Pete’s Tweet – Mohua

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Photo: Colin Miskelly, NZBirdsonline

This small forest dwelling bird has only ever been known from the South Island.  It belongs to an ancient endemic family which includes the brown creeper and the whitehead.

The mohua or yellowhead (bush canary) was once very common through the beech forests of the South Island.  During the 1930s it was described as the second most common forest bird in Nelson Lakes National Park. During the winter months this was particularly evident as mohua gathered in large noisy foraging flocks.  By the 1960s mohua had disappeared completely from Nelson Lakes.

This trend occurred throughout its range – many remembering seeing mohua in the top of the South Island:  Flora Stream up until the 70s; Little Wanganui Saddle and Canaan until the early 80s.  The last stronghold in this region was at Mt Stokes in the Marlborough where despite the best efforts at management they disappeared in 2002.  Two island populations have since been established in the Marlborough Sounds.

The cause for this decline is quite simply predation on the nest, which is always in a hole in a tree.  In years with low predator numbers mohua can do well but after the beech trees mast and seed supply allows predators to increase the birds suffer.  Eventually these repeated knock downs see the demise of local populations.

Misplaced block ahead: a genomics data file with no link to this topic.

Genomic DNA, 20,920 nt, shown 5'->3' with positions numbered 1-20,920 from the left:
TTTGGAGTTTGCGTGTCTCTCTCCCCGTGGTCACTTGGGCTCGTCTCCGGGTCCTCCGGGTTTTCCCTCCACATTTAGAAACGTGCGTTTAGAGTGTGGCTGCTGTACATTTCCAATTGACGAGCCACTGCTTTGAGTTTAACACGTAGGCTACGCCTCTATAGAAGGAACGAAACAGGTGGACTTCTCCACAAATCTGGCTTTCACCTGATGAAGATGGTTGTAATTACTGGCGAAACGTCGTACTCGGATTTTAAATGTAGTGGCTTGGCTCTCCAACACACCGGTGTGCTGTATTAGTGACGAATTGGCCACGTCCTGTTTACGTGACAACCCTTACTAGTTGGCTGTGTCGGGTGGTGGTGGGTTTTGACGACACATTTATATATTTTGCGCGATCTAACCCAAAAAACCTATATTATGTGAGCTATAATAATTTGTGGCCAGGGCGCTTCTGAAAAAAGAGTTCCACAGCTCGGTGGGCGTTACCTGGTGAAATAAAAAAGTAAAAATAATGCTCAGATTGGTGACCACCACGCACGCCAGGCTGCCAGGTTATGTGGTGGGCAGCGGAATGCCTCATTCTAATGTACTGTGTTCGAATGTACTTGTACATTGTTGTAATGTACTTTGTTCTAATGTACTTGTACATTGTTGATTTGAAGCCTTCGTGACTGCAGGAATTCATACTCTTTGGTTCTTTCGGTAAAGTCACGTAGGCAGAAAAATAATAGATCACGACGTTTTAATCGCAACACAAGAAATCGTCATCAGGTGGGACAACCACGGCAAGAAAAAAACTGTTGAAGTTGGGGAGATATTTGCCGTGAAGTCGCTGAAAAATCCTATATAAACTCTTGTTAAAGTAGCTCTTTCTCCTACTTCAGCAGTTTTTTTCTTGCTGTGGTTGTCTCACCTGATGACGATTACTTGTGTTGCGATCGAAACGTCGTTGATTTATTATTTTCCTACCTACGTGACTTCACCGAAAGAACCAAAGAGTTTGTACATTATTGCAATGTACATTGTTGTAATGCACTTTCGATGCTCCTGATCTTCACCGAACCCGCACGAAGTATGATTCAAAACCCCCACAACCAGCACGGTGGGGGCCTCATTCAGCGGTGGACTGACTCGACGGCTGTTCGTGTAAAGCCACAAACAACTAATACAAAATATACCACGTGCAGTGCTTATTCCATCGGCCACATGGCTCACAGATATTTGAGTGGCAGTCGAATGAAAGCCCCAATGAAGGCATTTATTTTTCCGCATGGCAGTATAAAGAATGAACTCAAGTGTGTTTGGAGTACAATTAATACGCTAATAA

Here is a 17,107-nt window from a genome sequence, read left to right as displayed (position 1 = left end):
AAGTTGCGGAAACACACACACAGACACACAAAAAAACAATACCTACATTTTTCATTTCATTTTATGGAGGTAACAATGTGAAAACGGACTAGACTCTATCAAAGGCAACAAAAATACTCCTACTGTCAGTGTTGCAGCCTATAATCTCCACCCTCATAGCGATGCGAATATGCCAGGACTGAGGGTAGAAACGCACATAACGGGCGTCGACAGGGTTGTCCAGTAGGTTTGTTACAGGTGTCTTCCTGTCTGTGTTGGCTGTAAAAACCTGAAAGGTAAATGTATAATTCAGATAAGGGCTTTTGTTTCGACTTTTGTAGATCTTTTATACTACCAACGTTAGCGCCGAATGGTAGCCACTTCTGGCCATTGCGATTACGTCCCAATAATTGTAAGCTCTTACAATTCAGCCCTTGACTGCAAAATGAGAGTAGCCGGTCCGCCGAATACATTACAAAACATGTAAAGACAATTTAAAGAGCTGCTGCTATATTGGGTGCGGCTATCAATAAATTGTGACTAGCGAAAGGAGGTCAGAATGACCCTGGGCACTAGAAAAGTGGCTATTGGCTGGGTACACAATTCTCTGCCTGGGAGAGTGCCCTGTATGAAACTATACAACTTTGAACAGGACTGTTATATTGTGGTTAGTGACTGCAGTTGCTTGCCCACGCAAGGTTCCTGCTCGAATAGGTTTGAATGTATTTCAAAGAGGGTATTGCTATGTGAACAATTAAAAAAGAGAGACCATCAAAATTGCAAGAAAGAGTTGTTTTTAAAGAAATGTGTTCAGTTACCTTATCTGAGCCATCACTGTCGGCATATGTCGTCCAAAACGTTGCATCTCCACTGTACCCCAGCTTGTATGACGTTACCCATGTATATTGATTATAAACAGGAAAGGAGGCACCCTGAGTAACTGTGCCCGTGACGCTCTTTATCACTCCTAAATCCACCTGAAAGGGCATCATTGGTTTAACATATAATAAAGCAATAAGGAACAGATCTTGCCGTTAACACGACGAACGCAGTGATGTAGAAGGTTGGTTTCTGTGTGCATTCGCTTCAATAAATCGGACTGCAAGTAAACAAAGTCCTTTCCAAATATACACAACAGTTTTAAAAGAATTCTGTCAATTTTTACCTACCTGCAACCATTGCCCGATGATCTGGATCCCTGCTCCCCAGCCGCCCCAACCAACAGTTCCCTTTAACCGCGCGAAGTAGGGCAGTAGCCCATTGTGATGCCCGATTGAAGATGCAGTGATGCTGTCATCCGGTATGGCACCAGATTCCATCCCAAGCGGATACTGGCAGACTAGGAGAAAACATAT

A charitable trust has been set up specifically to foster mohua and its website is a wonderful resource for more information. http://www.mohua.co.nz/recent-news.html

This figure shows the decline in mohua range since 1850, much of which would have been in the last 60 years.

Project Janszoon has the ultimate goal of once again having mohua as a common part of the birdlife in Abel Tasman.  This can only be tempted once rat and stoat numbers are at a low level and there is confidence this can be maintained.  Not only would this be wonderful for the conservation of mohua but their successful establishment would be a sign that the environment was again suitable for all those other species which struggle with predation.  A little glimmer of progress towards this goal was a recent reliable sighting of a few mohua near Pigeon Saddle.

It seems that a few birds are still surviving in the park.  Any further sightings would be most interesting.  The most likely habitat is in tall silver beech at the top of the park, well away from modified habitat where some observers might get confused with the introduced yellowhammer.

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